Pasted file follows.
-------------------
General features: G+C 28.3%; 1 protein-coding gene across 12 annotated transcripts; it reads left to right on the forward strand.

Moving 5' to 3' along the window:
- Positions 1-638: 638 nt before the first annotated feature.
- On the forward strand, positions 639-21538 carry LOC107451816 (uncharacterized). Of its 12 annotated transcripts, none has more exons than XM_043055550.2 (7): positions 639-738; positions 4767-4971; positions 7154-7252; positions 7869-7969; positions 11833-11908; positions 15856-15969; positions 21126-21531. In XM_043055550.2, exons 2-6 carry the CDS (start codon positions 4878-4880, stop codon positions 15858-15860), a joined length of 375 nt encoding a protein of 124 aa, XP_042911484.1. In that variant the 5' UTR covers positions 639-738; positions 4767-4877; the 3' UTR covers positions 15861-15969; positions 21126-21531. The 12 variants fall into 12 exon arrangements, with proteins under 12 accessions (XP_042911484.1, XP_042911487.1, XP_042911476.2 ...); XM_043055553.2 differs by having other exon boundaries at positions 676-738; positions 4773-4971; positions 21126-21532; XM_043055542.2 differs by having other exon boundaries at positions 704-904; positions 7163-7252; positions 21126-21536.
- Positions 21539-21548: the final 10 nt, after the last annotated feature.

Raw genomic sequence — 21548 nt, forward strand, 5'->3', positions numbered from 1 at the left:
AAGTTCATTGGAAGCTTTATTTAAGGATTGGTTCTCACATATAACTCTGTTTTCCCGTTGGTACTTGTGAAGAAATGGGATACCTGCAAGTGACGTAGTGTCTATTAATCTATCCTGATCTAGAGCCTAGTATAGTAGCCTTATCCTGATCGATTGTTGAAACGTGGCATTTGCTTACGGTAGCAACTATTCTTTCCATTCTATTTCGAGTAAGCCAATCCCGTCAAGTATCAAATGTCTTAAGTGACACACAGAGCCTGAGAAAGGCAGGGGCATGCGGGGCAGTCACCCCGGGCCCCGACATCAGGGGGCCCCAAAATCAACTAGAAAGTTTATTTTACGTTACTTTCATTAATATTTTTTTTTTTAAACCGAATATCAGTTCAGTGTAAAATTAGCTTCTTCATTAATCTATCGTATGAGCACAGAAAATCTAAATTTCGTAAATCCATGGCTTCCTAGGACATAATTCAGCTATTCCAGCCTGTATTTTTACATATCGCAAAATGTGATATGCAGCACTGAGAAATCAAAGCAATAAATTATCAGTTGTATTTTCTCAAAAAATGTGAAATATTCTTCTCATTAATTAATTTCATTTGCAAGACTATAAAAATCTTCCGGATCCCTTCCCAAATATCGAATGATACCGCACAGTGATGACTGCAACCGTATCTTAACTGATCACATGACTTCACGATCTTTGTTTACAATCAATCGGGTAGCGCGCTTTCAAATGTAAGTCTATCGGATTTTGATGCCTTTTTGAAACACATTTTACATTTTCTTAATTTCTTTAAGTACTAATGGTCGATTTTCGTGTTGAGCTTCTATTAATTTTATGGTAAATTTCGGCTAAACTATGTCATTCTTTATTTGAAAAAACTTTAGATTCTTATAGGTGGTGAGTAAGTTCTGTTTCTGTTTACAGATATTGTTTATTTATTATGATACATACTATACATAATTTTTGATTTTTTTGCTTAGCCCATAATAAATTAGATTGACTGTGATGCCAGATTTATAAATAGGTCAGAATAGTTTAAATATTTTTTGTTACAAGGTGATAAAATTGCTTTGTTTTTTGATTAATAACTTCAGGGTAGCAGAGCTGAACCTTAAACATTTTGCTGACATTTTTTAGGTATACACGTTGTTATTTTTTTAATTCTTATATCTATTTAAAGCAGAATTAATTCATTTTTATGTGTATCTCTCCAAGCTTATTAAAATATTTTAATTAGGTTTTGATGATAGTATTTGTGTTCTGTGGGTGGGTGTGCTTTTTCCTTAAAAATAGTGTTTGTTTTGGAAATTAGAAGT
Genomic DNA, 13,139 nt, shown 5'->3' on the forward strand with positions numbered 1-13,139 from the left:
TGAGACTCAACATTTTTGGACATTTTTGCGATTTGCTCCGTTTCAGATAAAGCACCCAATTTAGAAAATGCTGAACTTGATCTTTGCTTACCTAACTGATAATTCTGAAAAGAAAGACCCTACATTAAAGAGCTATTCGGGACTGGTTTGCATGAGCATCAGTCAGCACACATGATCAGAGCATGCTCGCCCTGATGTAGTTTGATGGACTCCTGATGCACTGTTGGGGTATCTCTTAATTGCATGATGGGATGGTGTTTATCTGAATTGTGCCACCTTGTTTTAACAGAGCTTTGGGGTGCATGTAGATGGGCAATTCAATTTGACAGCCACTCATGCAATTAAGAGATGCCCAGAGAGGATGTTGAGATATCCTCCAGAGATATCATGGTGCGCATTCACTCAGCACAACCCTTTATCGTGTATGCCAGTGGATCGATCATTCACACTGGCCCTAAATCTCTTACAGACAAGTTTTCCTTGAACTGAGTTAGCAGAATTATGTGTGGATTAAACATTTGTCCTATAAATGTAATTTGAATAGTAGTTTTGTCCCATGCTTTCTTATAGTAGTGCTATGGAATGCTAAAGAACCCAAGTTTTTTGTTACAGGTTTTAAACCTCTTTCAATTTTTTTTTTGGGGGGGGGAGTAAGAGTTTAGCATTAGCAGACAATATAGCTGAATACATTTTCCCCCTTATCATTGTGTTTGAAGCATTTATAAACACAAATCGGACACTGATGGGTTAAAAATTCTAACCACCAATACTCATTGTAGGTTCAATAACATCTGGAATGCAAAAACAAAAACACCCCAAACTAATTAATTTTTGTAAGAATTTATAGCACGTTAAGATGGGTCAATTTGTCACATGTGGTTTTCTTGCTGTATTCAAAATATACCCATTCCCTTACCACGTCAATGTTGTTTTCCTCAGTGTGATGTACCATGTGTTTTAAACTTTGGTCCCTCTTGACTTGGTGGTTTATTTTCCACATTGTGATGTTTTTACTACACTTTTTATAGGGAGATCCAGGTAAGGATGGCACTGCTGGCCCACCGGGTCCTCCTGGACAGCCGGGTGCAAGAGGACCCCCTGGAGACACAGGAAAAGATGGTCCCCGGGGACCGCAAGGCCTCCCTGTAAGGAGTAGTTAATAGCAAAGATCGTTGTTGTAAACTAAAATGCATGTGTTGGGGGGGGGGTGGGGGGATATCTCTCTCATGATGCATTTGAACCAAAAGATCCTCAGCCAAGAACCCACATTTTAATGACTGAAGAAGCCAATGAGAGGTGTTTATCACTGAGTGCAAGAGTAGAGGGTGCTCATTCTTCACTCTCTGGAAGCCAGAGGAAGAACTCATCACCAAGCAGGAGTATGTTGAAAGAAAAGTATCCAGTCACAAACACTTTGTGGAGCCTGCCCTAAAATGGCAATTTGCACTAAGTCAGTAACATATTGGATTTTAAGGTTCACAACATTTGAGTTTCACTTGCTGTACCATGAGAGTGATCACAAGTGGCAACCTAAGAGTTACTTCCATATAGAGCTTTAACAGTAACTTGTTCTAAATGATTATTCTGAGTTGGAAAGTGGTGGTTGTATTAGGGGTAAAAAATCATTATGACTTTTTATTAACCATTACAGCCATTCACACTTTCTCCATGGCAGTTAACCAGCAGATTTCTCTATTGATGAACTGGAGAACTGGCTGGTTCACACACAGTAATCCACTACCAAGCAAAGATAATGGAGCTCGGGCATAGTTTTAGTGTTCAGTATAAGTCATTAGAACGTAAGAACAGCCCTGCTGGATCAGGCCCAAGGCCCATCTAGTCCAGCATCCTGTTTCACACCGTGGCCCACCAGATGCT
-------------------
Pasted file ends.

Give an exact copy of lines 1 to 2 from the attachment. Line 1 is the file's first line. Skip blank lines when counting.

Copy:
General features: G+C 28.3%; 1 protein-coding gene across 12 annotated transcripts; it reads left to right on the forward strand.

Moving 5' to 3' along the window: